18 August 2012
My Ambassadorial week
At 5pm yesterday afternoon I finished my volunteering stint as a London Ambassador – five days from noon until 5pm in Trafalgar Square.
The word 'ambassador' is a strange choice being, as we were, walking information points handing out maps of London. I think the top three questions I was asked were; 'How do I get to Piccadilly Circus?', 'Where is Covent Garden?' and 'Is the Olympic Park open?' (no to the last one... it'll be open during the Paralympics, then closed until March 2013).
I had a good time as a London Ambassador. I am glad I stuck it it out and gritted my teeth through the useless training modules because I met and helped some lovely people in the end. And made a few new friends.
London is lovely at the moment The sun is shining and it's reasonably quiet. The streets are emptier than normal, the tube is pleasant to use, ditto the buses and the public spaces. Londoners seem to have taken heed of Boris's advice to change their working patterns vis-a-vis the Olympics and are either working remotely from home, or have gone away on holiday. It's lovely! The evening streets are not so full of after-work drinkers. Everyone is smiling and happy after such a great sporting event and visitors are getting a really good impression of our fair city. I wish it was like this all year round!
So, how was my ambassadorial week?
Let's start with those bloody uniforms. As suspected, they were horrible to wear. Hats were supposed to be worn but when you are encased in pink and purple plastic sweating in glorious sunshine, putting a lid on the top is not a good idea. When the sun hid behind a cloud I was cold and shivery; the material being non breathable did not allow the air to dry my body. Yeuch!
I noted that the The London Transport staff at our pods, there to help people find their bus stops or plan their tube journeys, were just wearing loose pink branded sleeveless things over their normal clothes. Why oh why the powers that be couldn't have designed something similar for the Ambassadors is beyond me. The waste of money regarding our uniforms and the materials used to make them disgusts me on many levels. Will people really want to buy any of this on ebay as they suggest?
I hated having to wear closed-in shoes. What a really silly stipulation. Surely it's better to be able to wear whatever one finds comfortable? I am sure the public only really noticed the branded tops and jackets and wouldn't have given a flying whatsit if we were sporting green sling-backs or light blue pixie boots.
Branded umbrellas would have been useful – after all, this is England, known for the rain! In pink and purple, they would have been really visible and in the hot sun they would have been great as parasols. In contrast to the clothes, this would have been an item I would have actually wanted to keep and use again. And pens... where were the pens? I can't recall any event I have ever been to that didn't have branded pens or pencils!
There were way too many Ambassadors. We were like a sea of bright pink dots littering the square. I was disheartened by how many had scant knowledge of London, let alone the immediate vicinity. One of the managers admitted that he didn't know the Trafalgar Square area, and in the previous week he'd been in another location he didn't know very well. This turned out the be Oxford Circus. Oh dear.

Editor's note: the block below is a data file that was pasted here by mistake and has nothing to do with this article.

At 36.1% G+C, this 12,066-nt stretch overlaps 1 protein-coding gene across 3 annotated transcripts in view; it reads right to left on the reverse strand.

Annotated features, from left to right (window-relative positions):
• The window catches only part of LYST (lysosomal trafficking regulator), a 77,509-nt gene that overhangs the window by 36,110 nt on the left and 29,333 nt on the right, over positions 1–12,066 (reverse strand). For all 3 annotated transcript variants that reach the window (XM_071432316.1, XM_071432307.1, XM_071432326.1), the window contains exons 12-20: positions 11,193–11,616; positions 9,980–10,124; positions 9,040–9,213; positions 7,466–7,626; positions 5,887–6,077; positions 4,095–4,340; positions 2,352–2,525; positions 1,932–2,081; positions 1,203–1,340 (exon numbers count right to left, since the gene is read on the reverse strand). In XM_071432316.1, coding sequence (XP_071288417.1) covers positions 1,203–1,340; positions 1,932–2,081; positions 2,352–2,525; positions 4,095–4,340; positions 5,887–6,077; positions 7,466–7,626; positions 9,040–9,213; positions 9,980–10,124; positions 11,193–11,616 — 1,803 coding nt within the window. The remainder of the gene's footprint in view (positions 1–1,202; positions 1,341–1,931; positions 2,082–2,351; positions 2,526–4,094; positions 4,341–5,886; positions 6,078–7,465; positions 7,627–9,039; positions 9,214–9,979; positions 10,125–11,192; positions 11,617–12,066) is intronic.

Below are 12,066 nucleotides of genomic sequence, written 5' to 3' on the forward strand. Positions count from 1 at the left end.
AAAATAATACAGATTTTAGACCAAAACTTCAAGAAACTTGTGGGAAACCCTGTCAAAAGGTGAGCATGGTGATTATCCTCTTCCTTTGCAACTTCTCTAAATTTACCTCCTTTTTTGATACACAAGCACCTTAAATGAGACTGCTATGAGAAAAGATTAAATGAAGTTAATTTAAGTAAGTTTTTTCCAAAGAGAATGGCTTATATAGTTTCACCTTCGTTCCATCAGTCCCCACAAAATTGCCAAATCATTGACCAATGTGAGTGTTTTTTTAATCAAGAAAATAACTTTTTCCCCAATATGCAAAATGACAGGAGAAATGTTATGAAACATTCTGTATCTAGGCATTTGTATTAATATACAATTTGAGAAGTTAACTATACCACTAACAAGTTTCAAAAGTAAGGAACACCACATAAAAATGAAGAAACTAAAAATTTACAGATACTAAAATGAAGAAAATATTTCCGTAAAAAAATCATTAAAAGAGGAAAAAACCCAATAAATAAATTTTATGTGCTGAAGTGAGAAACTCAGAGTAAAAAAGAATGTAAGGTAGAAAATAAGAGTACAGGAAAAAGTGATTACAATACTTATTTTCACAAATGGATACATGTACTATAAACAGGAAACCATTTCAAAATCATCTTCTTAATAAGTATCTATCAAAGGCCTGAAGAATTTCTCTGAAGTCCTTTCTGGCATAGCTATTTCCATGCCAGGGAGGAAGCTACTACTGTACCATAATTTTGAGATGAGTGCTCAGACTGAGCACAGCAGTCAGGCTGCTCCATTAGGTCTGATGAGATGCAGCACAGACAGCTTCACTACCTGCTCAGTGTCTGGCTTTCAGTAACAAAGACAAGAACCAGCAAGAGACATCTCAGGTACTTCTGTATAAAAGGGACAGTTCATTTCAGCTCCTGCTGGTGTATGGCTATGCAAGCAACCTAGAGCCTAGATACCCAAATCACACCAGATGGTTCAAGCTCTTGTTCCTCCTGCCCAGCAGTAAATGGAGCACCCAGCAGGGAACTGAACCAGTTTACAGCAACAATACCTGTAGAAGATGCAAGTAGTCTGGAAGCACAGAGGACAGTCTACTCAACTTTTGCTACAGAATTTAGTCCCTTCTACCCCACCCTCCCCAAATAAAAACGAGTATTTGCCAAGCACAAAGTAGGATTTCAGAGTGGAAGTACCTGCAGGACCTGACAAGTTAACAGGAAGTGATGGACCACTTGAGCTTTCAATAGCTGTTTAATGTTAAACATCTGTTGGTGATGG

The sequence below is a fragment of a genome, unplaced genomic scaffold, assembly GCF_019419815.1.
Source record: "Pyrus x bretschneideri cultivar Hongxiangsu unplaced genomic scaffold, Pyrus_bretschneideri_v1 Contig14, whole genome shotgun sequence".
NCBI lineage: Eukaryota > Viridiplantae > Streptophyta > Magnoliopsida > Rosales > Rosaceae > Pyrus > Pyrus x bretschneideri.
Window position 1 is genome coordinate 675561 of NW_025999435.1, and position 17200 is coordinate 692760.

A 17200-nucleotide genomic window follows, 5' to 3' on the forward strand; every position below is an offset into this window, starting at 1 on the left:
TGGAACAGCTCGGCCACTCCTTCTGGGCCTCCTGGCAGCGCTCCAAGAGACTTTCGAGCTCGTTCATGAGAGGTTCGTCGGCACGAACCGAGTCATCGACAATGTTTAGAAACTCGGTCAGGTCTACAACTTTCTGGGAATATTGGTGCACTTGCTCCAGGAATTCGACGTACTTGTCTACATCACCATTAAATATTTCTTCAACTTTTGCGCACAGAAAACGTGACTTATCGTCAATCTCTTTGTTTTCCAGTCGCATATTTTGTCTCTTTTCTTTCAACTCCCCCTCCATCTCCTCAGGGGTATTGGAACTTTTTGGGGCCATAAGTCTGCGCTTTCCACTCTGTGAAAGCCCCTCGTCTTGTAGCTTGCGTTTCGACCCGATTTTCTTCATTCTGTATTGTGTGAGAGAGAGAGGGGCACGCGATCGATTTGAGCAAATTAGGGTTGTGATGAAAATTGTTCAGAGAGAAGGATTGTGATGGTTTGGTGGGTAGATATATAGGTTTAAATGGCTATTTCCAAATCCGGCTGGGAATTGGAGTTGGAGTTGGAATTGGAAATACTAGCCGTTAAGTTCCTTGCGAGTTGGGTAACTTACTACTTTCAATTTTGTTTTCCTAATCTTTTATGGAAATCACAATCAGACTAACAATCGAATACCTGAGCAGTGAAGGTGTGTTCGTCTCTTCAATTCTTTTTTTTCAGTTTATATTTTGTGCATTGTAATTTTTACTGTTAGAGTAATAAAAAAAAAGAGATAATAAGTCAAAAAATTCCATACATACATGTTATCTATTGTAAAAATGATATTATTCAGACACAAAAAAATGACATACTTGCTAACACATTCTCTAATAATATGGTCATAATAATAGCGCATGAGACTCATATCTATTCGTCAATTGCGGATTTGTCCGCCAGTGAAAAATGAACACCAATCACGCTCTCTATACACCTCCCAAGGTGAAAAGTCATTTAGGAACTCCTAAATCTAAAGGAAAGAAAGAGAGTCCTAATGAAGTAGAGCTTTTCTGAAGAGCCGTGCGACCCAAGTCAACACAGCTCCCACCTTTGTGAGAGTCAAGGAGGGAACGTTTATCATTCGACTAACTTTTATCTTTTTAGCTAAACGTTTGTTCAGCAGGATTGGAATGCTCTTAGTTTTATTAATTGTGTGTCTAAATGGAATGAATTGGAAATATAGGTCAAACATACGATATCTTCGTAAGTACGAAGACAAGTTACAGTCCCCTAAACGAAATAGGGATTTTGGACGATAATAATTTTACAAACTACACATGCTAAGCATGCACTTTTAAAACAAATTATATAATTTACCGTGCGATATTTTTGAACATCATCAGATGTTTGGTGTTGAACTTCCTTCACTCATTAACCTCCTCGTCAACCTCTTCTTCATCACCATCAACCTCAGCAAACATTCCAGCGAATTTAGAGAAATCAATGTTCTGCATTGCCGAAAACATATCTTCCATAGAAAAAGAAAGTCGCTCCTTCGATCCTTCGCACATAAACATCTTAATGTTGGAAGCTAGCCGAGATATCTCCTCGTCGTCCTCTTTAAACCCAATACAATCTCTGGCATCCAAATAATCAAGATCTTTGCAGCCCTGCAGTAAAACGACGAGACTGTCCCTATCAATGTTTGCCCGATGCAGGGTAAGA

On the plus side, some of the younger Ambassadors were knowledgeable, really keen to help and really good fun to hang out with. Others, mainly the older ones, were, how can I put it... jobsworths or competitive serial stewards, trying to be all know-all and do everything by the book. These badge collectors seemed to think Boris ought to be coming round and patting us on the back one by one. Their 'me me me' attitude was rather tedious for the core of us who felt we had volunteered to help people, not to show off or be congratulated.
Keeping in pairs, one of the instructions we were given at the outset, was a daft idea. Perhaps they thought if we stayed in pairs we wouldn't get lost?! But if you pair up with someone you will talk to them and thus become less approachable, so I chose to stand or wander alone. A few of us made solo sorties into St Martin's Lane, Charing Cross Road, Whitehall and The Strand... ooh, so brave! But I noticed that many Ambassadors huddled in groups of four or more in the square just chatting to one another, only stopping if a brave tourist came and broke up the party. I couldn't understand why they had volunteered if they were content to be so non-proactive.
So what's the Legacy for the Ambassadors? The feedback from people I chatted to was that having us there was really useful, and many were surprised that this service wasn't there 365 days a year. I think it would be a good idea to have this kind of personal info available all year round, especially for busy periods such as around Christmas and New Year at some major locations, such as Trafalgar Square, but with just 6-10 people manning it at any time. Surely would be Boris should ask all the Ambassadors if they could volunteer for just a few days in a year – I am sure the uptake would be huge.
I'd do it.
I'd also design the minimal uniform... just a tabard thing and an umbrella. Job done.